'The Times' reported yesterday that EY are planning to hire a further 3,700 staff by June next year. Their current headcount is 11,000. Even allowing for some natural wastage along the way, that is a staggering increase of over 30%.
One can react to such numbers in a variety of ways. Great that so many new jobs are being created, but also slightly bewildering, perhaps, for the existing staff who had their eye on the next promotion or even just a degree of stability. And I suspect that one or two partners might have got their calculators out as they tried to work out the short-term costs of recruiting (and paying) so many initially unproductive staff.
These are all valid concerns, and it will be fascinating to revisit EY at the end of 2014 and see whether the experience has been a good one. But for me at least, more of a concern is the apparent continuation of this 'boom and bust' mentality.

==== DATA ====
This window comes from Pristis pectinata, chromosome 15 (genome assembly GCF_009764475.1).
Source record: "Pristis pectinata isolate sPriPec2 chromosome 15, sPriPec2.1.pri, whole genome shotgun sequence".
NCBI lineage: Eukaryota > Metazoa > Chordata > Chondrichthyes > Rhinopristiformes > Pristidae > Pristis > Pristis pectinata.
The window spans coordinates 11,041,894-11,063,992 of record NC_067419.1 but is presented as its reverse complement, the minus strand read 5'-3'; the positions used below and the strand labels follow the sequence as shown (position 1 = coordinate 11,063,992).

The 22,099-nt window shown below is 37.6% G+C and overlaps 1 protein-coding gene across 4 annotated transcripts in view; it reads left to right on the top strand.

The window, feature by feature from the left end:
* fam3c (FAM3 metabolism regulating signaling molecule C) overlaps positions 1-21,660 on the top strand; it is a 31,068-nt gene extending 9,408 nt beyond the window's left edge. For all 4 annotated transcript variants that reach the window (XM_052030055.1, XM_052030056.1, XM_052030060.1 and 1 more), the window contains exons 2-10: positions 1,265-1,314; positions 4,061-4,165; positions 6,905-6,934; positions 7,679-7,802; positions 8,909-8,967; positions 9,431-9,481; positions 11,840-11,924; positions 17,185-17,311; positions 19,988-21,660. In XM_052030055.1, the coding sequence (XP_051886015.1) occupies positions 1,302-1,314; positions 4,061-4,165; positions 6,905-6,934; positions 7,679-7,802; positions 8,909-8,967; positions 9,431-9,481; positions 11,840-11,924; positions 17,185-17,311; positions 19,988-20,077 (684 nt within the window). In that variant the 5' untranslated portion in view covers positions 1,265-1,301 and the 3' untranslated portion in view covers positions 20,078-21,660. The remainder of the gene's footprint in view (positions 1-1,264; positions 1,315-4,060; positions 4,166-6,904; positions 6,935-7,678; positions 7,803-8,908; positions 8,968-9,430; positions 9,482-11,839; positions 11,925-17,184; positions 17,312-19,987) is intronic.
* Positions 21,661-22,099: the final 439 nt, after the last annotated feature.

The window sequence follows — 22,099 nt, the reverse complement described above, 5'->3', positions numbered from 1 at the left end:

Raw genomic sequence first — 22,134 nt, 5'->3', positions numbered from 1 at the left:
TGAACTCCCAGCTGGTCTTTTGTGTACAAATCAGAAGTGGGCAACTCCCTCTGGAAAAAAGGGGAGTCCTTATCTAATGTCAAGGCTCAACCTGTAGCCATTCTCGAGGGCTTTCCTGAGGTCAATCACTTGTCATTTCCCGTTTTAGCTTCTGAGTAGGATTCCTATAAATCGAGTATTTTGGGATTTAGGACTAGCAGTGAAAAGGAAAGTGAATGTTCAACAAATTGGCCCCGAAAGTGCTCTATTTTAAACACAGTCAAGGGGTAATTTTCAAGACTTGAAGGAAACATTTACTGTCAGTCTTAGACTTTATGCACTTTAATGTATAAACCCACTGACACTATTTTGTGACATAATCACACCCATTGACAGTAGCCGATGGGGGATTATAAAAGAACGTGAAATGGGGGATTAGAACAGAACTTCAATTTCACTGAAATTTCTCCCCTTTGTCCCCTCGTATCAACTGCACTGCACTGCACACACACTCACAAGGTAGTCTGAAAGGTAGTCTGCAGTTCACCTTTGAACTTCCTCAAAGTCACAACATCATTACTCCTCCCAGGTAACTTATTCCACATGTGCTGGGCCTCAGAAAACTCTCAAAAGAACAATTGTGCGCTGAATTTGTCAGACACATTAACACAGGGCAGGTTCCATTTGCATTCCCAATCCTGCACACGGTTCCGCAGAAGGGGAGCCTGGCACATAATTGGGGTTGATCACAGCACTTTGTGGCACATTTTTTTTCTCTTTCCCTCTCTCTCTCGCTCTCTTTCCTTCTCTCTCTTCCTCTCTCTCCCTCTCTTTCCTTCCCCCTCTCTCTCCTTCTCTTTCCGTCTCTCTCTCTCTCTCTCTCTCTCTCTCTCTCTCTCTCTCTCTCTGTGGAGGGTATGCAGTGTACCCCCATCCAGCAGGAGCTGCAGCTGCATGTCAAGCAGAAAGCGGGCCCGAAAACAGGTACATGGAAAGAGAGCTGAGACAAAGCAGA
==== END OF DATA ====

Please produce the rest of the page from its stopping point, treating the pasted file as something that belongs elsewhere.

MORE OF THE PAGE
At the beginning of the recession, after the initial despair and despondency, many firms took some tough, hard decisions and redundancies were commonplace in the professions. Ironically, but perhaps not surprisingly, partner profits soon improved dramatically because, despite the continuing recession, so much dead wood had been cut out. Firms knew that it should have been done earlier, but with firms during the good times being busy and generating reasonable profits, it was all too easy to overlook - and even tolerate - mediocrity.
As the markets pick up, the really successful firms of tomorrow will recognise the crucial importance of not making the same mistakes again. There is a real balance to be achieved in being adequately resourced, without bringing on board 'only adequate' people. When a large organisation like EY is seeking to increase its headcount in the UK by 30% in 9 months, that is quite a challenge. I wish them luck.